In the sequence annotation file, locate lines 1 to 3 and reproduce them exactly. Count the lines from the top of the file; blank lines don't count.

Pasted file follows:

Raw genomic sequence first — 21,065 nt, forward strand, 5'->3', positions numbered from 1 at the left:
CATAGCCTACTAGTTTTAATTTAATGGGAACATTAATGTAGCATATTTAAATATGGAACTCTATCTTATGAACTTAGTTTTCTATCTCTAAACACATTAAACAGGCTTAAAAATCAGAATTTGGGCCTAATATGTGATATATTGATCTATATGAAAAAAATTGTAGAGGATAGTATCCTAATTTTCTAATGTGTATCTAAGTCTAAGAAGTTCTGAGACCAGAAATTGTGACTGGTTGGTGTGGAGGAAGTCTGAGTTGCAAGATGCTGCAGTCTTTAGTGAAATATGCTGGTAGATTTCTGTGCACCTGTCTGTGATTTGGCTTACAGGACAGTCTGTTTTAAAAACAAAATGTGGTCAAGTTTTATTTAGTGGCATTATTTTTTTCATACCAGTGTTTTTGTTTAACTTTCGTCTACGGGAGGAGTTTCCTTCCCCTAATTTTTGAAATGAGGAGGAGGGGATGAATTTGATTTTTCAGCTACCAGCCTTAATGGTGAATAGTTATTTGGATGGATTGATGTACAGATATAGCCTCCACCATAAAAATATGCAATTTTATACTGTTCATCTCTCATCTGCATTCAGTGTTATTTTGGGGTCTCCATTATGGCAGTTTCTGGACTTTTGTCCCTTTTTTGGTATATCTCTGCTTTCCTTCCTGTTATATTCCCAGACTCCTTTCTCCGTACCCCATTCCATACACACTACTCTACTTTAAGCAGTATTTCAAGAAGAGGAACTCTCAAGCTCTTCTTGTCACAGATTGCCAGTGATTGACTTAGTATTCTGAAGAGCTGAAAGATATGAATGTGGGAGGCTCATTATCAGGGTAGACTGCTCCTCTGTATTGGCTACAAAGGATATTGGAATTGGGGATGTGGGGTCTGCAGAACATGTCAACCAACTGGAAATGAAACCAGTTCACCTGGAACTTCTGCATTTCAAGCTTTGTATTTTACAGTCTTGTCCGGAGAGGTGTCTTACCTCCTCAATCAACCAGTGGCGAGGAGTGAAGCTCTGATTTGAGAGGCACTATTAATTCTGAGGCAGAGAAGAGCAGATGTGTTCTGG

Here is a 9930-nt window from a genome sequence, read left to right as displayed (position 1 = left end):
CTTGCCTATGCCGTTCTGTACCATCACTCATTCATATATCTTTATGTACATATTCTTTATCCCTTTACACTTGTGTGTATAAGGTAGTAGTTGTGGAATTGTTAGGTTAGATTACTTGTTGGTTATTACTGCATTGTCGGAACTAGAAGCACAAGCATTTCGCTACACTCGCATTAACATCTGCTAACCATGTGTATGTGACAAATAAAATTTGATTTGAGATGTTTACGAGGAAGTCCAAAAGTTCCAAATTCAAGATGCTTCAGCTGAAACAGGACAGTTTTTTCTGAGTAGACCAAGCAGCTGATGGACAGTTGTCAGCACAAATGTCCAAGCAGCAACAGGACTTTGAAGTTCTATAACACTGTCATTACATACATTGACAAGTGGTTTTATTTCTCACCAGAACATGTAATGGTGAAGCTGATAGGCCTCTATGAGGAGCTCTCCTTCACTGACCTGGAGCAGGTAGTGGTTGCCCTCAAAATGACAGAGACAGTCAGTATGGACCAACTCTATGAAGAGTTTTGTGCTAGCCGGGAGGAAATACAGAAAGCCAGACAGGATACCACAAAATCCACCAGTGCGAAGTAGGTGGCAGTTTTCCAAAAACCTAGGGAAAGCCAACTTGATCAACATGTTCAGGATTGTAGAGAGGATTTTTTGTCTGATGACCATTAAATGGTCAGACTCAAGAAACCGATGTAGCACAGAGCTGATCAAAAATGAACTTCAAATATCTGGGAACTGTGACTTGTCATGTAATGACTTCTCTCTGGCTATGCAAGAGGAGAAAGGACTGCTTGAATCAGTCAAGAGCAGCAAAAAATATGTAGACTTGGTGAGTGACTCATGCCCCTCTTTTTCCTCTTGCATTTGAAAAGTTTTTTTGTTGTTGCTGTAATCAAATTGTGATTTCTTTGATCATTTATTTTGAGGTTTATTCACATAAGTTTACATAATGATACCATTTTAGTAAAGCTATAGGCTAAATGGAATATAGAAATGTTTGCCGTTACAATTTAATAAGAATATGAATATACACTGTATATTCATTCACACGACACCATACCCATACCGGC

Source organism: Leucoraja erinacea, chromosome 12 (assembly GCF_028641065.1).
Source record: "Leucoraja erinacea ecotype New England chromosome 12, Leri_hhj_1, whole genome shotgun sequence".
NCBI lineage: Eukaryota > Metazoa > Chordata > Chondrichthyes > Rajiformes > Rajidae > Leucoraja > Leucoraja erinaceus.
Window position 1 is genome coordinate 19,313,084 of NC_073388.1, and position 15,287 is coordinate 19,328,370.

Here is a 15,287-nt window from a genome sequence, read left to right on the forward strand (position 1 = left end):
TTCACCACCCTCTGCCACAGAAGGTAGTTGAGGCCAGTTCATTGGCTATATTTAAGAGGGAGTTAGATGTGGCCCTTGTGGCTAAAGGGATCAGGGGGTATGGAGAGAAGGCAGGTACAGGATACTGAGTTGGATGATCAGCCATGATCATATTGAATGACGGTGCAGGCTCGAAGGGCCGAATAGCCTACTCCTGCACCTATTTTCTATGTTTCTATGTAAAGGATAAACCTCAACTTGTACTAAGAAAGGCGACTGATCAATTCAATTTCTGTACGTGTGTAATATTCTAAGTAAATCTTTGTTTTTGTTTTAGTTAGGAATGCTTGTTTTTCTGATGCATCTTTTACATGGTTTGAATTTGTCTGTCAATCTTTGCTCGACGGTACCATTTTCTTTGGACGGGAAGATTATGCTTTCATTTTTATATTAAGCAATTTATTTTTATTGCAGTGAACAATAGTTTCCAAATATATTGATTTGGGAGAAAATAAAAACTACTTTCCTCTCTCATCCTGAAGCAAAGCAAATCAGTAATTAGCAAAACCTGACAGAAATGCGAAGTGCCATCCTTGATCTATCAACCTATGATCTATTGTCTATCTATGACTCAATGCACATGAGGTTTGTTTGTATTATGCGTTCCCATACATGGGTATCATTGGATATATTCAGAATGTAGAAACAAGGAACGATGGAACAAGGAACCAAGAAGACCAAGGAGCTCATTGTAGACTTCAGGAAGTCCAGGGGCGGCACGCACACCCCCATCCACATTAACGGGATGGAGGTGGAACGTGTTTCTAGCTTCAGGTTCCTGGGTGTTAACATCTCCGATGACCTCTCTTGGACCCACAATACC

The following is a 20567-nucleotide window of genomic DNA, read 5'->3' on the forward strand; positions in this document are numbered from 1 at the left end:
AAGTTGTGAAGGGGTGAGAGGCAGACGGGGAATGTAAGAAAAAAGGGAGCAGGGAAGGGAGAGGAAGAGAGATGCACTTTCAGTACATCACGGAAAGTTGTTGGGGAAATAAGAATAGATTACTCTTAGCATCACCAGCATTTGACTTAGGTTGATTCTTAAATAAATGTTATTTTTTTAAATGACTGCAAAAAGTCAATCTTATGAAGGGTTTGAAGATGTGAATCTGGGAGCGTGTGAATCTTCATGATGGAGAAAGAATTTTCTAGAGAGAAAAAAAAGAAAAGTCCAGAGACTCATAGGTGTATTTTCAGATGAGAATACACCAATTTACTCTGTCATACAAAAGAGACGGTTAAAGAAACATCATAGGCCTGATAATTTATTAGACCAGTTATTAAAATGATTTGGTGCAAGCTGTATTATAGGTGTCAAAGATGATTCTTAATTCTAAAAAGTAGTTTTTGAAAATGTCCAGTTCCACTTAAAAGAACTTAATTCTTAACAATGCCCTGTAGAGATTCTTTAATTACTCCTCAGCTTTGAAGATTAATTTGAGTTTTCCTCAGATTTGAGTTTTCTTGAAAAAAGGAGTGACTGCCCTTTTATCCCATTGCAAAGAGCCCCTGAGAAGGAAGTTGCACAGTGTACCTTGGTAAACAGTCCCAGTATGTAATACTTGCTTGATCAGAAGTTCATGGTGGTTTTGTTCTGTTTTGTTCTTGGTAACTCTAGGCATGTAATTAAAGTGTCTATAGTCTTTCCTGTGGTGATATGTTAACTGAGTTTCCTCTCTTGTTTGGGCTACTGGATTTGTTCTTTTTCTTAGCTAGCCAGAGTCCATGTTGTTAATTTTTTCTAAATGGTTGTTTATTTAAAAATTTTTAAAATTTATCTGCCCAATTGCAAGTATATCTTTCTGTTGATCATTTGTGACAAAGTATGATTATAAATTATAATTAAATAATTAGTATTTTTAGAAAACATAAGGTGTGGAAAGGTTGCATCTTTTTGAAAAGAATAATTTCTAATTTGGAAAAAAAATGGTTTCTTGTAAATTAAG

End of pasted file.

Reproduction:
Raw genomic sequence first — 21,065 nt, forward strand, 5'->3', positions numbered from 1 at the left:
CATAGCCTACTAGTTTTAATTTAATGGGAACATTAATGTAGCATATTTAAATATGGAACTCTATCTTATGAACTTAGTTTTCTATCTCTAAACACATTAAACAGGCTTAAAAATCAGAATTTGGGCCTAATATGTGATATATTGATCTATATGAAAAAAATTGTAGAGGATAGTATCCTAATTTTCTAATGTGTATCTAAGTCTAAGAAGTTCTGAGACCAGAAATTGTGACTGGTTGGTGTGGAGGAAGTCTGAGTTGCAAGATGCTGCAGTCTTTAGTGAAATATGCTGGTAGATTTCTGTGCACCTGTCTGTGATTTGGCTTACAGGACAGTCTGTTTTAAAAACAAAATGTGGTCAAGTTTTATTTAGTGGCATTATTTTTTTCATACCAGTGTTTTTGTTTAACTTTCGTCTACGGGAGGAGTTTCCTTCCCCTAATTTTTGAAATGAGGAGGAGGGGATGAATTTGATTTTTCAGCTACCAGCCTTAATGGTGAATAGTTATTTGGATGGATTGATGTACAGATATAGCCTCCACCATAAAAATATGCAATTTTATACTGTTCATCTCTCATCTGCATTCAGTGTTATTTTGGGGTCTCCATTATGGCAGTTTCTGGACTTTTGTCCCTTTTTTGGTATATCTCTGCTTTCCTTCCTGTTATATTCCCAGACTCCTTTCTCCGTACCCCATTCCATACACACTACTCTACTTTAAGCAGTATTTCAAGAAGAGGAACTCTCAAGCTCTTCTTGTCACAGATTGCCAGTGATTGACTTAGTATTCTGAAGAGCTGAAAGATATGAATGTGGGAGGCTCATTATCAGGGTAGACTGCTCCTCTGTATTGGCTACAAAGGATATTGGAATTGGGGATGTGGGGTCTGCAGAACATGTCAACCAACTGGAAATGAAACCAGTTCACCTGGAACTTCTGCATTTCAAGCTTTGTATTTTACAGTCTTGTCCGGAGAGGTGTCTTACCTCCTCAATCAACCAGTGGCGAGGAGTGAAGCTCTGATTTGAGAGGCACTATTAATTCTGAGGCAGAGAAGAGCAGATGTGTTCTGG

Here is a 9930-nt window from a genome sequence, read left to right as displayed (position 1 = left end):